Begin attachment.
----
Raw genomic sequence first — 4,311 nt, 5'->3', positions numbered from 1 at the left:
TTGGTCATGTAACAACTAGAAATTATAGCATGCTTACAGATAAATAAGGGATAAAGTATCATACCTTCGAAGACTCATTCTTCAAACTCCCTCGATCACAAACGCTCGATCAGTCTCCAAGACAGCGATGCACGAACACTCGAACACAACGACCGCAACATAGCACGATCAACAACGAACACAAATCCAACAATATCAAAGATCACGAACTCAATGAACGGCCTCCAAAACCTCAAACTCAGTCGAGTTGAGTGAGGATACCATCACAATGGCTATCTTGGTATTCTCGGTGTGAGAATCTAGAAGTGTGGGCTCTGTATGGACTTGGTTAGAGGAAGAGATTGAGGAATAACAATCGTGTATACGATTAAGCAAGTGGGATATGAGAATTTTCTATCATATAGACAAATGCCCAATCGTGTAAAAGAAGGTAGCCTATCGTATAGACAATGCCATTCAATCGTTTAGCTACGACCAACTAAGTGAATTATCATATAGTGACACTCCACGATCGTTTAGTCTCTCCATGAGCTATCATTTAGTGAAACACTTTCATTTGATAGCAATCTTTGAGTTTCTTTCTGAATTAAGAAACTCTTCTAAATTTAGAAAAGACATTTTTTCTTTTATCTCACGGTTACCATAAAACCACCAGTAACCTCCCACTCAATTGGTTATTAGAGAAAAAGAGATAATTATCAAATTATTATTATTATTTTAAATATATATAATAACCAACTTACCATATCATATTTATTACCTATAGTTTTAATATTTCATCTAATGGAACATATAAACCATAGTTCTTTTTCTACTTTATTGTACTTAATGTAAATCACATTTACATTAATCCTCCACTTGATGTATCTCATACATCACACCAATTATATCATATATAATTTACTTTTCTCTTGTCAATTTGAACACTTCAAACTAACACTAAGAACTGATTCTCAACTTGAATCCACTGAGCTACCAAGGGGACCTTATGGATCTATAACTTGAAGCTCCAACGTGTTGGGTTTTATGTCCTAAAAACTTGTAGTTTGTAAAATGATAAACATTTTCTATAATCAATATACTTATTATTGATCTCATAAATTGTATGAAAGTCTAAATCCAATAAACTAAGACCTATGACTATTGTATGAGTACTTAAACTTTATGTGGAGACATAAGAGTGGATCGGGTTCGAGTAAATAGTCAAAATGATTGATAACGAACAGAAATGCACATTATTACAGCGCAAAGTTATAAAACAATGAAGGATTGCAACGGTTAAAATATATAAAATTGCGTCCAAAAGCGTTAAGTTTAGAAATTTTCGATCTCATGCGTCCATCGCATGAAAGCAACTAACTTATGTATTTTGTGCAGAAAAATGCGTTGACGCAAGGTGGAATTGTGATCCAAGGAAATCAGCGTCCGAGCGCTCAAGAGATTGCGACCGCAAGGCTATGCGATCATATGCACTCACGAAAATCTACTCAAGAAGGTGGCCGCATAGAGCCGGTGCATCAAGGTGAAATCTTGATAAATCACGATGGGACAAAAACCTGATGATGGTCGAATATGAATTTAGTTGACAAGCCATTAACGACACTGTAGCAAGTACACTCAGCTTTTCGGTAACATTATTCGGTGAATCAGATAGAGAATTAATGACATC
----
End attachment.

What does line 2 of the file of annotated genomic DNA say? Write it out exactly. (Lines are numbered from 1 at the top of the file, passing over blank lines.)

TTGGTCATGTAACAACTAGAAATTATAGCATGCTTACAGATAAATAAGGGATAAAGTATCATACCTTCGAAGACTCATTCTTCAAACTCCCTCGATCACAAACGCTCGATCAGTCTCCAAGACAGCGATGCACGAACACTCGAACACAACGACCGCAACATAGCACGATCAACAACGAACACAAATCCAACAATATCAAAGATCACGAACTCAATGAACGGCCTCCAAAACCTCAAACTCAGTCGAGTTGAGTGAGGATACCATCACAATGGCTATCTTGGTATTCTCGGTGTGAGAATCTAGAAGTGTGGGCTCTGTATGGACTTGGTTAGAGGAAGAGATTGAGGAATAACAATCGTGTATACGATTAAGCAAGTGGGATATGAGAATTTTCTATCATATAGACAAATGCCCAATCGTGTAAAAGAAGGTAGCCTATCGTATAGACAATGCCATTCAATCGTTTAGCTACGACCAACTAAGTGAATTATCATATAGTGACACTCCACGATCGTTTAGTCTCTCCATGAGCTATCATTTAGTGAAACACTTTCATTTGATAGCAATCTTTGAGTTTCTTTCTGAATTAAGAAACTCTTCTAAATTTAGAAAAGACATTTTTTCTTTTATCTCACGGTTACCATAAAACCACCAGTAACCTCCCACTCAATTGGTTATTAGAGAAAAAGAGATAATTATCAAATTATTATTATTATTTTAAATATATATAATAACCAACTTACCATATCATATTTATTACCTATAGTTTTAATATTTCATCTAATGGAACATATAAACCATAGTTCTTTTTCTACTTTATTGTACTTAATGTAAATCACATTTACATTAATCCTCCACTTGATGTATCTCATACATCACACCAATTATATCATATATAATTTACTTTTCTCTTGTCAATTTGAACACTTCAAACTAACACTAAGAACTGATTCTCAACTTGAATCCACTGAGCTACCAAGGGGACCTTATGGATCTATAACTTGAAGCTCCAACGTGTTGGGTTTTATGTCCTAAAAACTTGTAGTTTGTAAAATGATAAACATTTTCTATAATCAATATACTTATTATTGATCTCATAAATTGTATGAAAGTCTAAATCCAATAAACTAAGACCTATGACTATTGTATGAGTACTTAAACTTTATGTGGAGACATAAGAGTGGATCGGGTTCGAGTAAATAGTCAAAATGATTGATAACGAACAGAAATGCACATTATTACAGCGCAAAGTTATAAAACAATGAAGGATTGCAACGGTTAAAATATATAAAATTGCGTCCAAAAGCGTTAAGTTTAGAAATTTTCGATCTCATGCGTCCATCGCATGAAAGCAACTAACTTATGTATTTTGTGCAGAAAAATGCGTTGACGCAAGGTGGAATTGTGATCCAAGGAAATCAGCGTCCGAGCGCTCAAGAGATTGCGACCGCAAGGCTATGCGATCATATGCACTCACGAAAATCTACTCAAGAAGGTGGCCGCATAGAGCCGGTGCATCAAGGTGAAATCTTGATAAATCACGATGGGACAAAAACCTGATGATGGTCGAATATGAATTTAGTTGACAAGCCATTAACGACACTGTAGCAAGTACACTCAGCTTTTCGGTAACATTATTCGGTGAATCAGATAGAGAATTAATGACATC